Late last year, Skydio brought on additional senior talent to help it address enterprise and government customers, including a software development lead who had experience at Tesla and 3D printing company Carbon. Skydio also hired two Samsara executives at the same time to work on product and engineering. Samsara provides a platform for managing cloud-based fleet operations for large enterprises.

The applications of Skydio’s technology for commercial, public sector and enterprise organizations are many and varied. Already, the company works with public utilities, fire departments, construction firms and more to do work including remote inspection, emergency response, urban planning and more. Skydio’s U.S. pedigree also puts it in prime position to capitalize on the growing interest in applications from the defense sector.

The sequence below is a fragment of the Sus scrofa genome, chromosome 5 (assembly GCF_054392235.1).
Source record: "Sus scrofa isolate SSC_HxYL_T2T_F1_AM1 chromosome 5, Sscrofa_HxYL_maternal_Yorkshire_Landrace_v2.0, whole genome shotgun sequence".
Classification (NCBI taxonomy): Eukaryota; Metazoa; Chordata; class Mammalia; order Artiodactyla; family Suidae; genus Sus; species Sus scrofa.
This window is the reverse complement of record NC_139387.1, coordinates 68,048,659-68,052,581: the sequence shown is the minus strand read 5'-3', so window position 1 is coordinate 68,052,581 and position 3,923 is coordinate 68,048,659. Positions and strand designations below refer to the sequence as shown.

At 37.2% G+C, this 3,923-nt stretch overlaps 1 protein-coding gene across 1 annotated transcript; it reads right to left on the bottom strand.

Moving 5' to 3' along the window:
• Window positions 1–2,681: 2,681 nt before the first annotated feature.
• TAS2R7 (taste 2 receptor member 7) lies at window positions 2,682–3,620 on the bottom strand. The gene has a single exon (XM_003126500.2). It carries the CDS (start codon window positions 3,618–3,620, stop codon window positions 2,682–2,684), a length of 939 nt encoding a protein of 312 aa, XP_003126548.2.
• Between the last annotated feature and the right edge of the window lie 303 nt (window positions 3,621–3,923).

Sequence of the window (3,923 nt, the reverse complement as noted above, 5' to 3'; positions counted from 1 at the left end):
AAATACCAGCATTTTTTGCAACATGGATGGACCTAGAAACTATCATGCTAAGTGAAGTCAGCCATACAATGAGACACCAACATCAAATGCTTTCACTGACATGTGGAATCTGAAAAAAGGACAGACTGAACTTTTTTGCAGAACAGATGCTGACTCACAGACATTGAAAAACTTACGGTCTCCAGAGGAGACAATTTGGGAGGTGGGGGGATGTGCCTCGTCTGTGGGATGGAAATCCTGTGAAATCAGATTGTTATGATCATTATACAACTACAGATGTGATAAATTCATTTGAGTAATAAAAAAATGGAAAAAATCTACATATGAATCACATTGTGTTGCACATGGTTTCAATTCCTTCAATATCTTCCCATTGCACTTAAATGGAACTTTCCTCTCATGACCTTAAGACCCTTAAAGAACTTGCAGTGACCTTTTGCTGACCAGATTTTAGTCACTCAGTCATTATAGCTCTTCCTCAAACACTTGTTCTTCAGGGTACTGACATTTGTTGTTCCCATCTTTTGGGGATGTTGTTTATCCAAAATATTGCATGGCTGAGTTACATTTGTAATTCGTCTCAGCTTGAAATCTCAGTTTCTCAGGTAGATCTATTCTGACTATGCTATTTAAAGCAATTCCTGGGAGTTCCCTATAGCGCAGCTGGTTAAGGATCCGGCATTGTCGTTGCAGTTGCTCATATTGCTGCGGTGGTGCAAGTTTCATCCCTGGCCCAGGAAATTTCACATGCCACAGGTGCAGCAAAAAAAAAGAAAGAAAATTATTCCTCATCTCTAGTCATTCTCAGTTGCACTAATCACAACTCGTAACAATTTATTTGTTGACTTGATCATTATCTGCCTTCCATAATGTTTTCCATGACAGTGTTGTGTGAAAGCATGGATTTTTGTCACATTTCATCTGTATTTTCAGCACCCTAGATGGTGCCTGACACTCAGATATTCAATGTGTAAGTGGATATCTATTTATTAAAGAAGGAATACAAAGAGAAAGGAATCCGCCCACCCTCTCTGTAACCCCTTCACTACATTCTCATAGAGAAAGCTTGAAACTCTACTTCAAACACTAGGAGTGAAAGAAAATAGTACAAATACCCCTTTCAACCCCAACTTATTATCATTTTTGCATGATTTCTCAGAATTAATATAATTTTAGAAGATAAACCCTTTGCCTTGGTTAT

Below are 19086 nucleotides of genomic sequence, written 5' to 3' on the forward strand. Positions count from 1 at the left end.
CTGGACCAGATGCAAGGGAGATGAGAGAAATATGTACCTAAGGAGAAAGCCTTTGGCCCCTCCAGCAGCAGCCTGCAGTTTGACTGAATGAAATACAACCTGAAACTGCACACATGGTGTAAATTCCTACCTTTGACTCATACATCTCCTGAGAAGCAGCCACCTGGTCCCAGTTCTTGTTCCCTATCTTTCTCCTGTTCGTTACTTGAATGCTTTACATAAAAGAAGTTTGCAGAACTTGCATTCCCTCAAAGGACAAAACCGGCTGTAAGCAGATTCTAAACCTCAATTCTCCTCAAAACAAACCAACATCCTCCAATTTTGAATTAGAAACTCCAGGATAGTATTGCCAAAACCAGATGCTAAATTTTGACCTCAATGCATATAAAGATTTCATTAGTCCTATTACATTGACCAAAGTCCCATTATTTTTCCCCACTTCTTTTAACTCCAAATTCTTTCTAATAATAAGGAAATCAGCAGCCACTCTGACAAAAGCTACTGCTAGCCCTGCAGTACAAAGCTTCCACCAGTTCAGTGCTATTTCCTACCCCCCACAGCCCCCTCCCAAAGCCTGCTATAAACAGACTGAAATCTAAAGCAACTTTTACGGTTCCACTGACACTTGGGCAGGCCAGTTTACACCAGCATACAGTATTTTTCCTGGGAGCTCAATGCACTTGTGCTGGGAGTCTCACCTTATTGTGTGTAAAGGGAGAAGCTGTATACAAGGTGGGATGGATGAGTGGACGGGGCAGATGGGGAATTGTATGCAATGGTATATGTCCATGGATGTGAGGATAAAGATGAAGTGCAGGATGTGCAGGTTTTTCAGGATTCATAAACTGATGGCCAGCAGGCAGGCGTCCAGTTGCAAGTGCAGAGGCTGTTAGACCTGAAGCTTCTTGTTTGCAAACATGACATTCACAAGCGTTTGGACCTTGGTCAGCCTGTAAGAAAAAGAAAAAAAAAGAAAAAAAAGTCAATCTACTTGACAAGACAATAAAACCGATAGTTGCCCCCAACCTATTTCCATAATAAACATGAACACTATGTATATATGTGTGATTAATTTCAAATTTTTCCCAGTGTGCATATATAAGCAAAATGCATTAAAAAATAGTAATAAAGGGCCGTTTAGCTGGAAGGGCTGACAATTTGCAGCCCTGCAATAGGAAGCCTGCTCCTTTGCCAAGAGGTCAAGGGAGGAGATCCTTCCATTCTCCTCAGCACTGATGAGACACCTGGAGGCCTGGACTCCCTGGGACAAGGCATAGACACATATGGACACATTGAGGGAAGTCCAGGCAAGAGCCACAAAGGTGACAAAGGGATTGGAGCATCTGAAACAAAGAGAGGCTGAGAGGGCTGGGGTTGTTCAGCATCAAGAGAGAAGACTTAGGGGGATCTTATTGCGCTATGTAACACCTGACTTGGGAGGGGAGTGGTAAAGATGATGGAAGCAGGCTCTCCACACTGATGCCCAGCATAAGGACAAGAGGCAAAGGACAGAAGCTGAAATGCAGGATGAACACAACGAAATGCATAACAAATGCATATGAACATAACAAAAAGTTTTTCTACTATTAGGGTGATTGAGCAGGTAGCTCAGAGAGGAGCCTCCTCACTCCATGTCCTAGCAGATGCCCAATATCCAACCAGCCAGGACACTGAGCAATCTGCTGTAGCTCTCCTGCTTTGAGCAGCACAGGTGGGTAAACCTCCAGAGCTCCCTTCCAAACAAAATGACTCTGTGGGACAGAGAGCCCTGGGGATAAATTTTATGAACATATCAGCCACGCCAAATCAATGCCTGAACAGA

a16z previously led Skydio’s Series A round. Other investors who participated in this Series D include Lines Capital, Next47, IVP and UP.Partners.

Continue Reading


Space startup Gitai raises $17.1M to help build the robotic workforce of commercial space



Japanese space startup Gitai has raised a $17.1 million funding round, a Series B financing for the robotics startup. This new funding will be used for hiring, as well as funding the development and execution of an on-orbit demonstration mission for the company’s robotic technology, which will show its efficacy in performing in-space satellite servicing work. That mission is currently set to take place in 2023.